Volume 570, October 2014
|Number of page(s)||10|
|Section||Cosmology (including clusters of galaxies)|
|Published online||30 October 2014|
The stripping of a galaxy group diving into the massive cluster A2142
Department of Astronomy, University of Geneva,
Ch. d’Ecogia 16, 1290
2 INAF – IASF-Milano, via E. Bassini 15, 20133 Milano, Italy
3 Australian Astronomical Observatory, PO Box 915, North Ryde, NSW 1670, Australia
4 Max Planck Institute for Astrophysics, Karl-Schwarzschild-Strasse 1, 85741 Garching, Germany
5 INAF – Osservatorio Astronomico di Bologna, via Ranzani 1, 40127 Bologna, Italy
6 INAF – Istituto di Radioastronomia, via Gobetti 101, 40129 Bologna, Italy
7 Minnesota Institute for Astrophysics, School of Physics and Astronomy, University of Minnesota, 116 Church Street SE, Minneapolis, MN 55455, USA
8 INFN, Sezione di Bologna, viale Berti Pichat 6/2, 40127 Bologna, Italy
9 Department of Physics and Astronomy, University of California at Irvine, 4129 Frederick Reines Hall, Irvine, CA 92697-4575, USA
10 Università degli studi di Milano, Dip. di Fisica, via Celoria 16, 20133 Milano, Italy
Received: 23 May 2014
Accepted: 5 August 2014
Structure formation in the current Universe operates through the accretion of group-scale systems onto massive clusters. The detection and study of such accreting systems is crucial to understand the build-up of the most massive virialized structures we see today. We report the discovery with XMM-Newton of an irregular X-ray substructure in the outskirts of the massive galaxy cluster Abell 2142. The tip of the X-ray emission coincides with a concentration of galaxies. The bulk of the X-ray emission of this substructure appears to be lagging behind the galaxies and extends over a projected scale of at least 800 kpc. The temperature of the gas in this region is 1.4 keV, which is a factor of ~4 lower than the surrounding medium and is typical of the virialized plasma of a galaxy group with a mass of a few 1013 M⊙. For this reason, we interpret this structure as a galaxy group in the process of being accreted onto the main dark-matter halo. The X-ray structure trailing behind the group is due to gas stripped from its original dark-matter halo as it moves through the intracluster medium (ICM). This is the longest X-ray trail reported to date. For an infall velocity of ~1200 km s-1 we estimate that the stripped gas has been surviving in the presence of the hot ICM for at least 600 Myr, which exceeds the Spitzer conduction timescale in the medium by a factor of ≳400. Such a strong suppression of conductivity is likely related to a tangled magnetic field with small coherence length and to plasma microinstabilities. The long survival time of the low-entropy intragroup medium suggests that the infalling material can eventually settle within the core of the main cluster.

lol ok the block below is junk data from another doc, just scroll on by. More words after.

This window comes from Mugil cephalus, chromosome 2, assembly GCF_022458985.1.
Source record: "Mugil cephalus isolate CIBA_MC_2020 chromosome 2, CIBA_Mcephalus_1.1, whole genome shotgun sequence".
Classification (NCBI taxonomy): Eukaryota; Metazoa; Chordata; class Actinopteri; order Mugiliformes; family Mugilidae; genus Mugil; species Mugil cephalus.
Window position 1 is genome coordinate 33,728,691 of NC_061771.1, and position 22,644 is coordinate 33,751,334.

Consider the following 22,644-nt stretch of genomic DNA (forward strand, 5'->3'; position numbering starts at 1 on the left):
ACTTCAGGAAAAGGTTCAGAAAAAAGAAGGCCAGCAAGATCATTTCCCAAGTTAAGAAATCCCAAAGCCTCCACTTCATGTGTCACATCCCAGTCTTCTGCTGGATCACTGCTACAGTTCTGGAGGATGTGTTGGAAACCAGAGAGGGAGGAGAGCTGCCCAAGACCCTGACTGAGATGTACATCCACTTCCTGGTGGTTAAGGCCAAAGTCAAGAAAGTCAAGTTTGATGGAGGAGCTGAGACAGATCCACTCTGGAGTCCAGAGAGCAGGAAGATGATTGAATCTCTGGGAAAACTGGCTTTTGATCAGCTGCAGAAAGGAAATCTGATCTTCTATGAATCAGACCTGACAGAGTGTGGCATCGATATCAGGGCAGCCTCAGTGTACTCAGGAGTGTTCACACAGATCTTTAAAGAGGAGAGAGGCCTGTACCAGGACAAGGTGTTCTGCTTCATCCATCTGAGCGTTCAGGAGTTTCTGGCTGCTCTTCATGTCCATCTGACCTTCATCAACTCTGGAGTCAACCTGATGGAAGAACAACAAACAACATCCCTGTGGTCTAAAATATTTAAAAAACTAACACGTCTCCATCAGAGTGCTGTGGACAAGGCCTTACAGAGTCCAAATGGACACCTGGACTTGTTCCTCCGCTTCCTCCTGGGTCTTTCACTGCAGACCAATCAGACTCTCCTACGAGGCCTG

Key words: galaxies: groups: general / galaxies: clusters: general / galaxies: clusters: intracluster medium / X-rays: galaxies: clusters / large-scale structure of Universe
© ESO, 2014
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